The growth in U.S. completion activity will continue to drive higher and is supported by elevated pricing as we head into the summer months. Decline curves have stabilized, and while production growth will not be explosive, it will be steady as the energy sector gets back to work. The use of algorithms, machine learning, and other advancements are still being adopted and explored to increase efficiency and optimize estimated ultimate recovery rates. We know the U.S. energy industry is up for the challenge to continue delivering efficient and affordable energy to the markets in a clean and sustainable manner.

MATT JOHNSON is president and chief executive officer of Primary Vision, which provides market intelligence and consulting on the hydraulic fracturing sector, including weekly counts of active U.S. frac spreads. A diverse background allows Johnson to view issues from a variety of perspectives to find optimal and innovative solutions to domestic and international engineering, exploration, research and development, management, sales, and operations challenges. He also serves as program director at Primary Vision Network, a platform for discussing relevant industry topics. Before joining Primary Vision as national account manager, Johnson was vice president of business development at BAR Co. Inc. He holds a bachelor’s from Johnson & Wales University.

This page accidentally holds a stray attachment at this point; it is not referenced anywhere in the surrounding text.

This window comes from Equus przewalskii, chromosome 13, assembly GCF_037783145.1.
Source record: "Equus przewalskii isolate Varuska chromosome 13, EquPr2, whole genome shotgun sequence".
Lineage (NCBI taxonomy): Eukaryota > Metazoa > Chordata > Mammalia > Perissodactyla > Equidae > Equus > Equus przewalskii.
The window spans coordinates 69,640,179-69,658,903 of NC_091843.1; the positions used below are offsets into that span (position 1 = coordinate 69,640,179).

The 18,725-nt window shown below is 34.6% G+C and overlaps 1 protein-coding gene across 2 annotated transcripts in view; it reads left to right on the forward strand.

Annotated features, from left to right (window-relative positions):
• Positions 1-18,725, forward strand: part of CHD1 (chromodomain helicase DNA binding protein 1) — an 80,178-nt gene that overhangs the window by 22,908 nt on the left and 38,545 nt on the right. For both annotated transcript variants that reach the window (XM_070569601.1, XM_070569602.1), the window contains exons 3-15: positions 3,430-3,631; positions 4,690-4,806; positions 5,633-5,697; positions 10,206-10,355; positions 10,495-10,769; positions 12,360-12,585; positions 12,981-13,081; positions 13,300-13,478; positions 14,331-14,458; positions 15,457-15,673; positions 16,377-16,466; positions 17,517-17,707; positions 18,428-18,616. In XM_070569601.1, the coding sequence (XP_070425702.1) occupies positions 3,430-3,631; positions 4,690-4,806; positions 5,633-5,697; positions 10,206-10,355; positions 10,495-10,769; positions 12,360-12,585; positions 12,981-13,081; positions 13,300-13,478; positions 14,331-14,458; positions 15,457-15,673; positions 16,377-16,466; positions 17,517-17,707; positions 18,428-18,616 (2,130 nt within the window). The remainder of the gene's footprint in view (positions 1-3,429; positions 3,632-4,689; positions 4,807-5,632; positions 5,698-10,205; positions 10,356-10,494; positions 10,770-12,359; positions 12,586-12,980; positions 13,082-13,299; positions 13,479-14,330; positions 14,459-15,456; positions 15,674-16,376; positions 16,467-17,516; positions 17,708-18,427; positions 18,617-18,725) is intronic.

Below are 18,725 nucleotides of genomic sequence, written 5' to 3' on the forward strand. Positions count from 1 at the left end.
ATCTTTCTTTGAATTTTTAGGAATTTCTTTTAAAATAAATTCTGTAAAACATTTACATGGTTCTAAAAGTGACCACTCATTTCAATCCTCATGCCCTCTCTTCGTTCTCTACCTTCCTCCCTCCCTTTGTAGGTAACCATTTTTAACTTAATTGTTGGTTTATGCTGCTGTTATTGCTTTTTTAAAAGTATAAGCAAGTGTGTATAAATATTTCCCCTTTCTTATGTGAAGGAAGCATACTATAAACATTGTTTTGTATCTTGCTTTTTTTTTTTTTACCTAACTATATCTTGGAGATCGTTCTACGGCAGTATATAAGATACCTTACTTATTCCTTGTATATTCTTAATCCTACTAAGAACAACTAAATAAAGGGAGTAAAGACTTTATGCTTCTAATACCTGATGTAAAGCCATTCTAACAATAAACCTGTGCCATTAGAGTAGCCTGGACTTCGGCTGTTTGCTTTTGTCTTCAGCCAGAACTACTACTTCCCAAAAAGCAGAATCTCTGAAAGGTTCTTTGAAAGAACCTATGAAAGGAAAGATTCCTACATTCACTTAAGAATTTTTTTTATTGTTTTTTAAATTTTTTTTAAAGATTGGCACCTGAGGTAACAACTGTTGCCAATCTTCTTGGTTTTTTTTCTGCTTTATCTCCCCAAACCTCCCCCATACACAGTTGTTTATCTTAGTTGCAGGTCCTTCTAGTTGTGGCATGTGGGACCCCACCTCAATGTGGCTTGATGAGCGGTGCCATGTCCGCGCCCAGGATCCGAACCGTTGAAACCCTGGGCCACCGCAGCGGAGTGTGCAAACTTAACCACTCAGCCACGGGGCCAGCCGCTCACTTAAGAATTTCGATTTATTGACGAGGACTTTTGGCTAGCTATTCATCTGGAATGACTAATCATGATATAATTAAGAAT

MARK ROSSANO is founder and chief executive officer of C6 Capital Holdings in Glen Head, N.Y., providing investment and consulting services to clients in multiple sectors. He has 14 years of experience spanning the venture capital, private equity and consulting markets. Before establishing C6 Capital Holdings, Rossano served as an energy industry analyst at Bloomberg, a senior energy analyst and macroeconomist at Elevation, an energy analyst and strategist at Candlewood Investment Group, an energy analyst and strategist at South Ferry Capital Management and an associate at Morgan Stanley Investment Management. He holds a B.A. in economics from Loyola College in Maryland and an M.B.A. in finance from Syracuse University.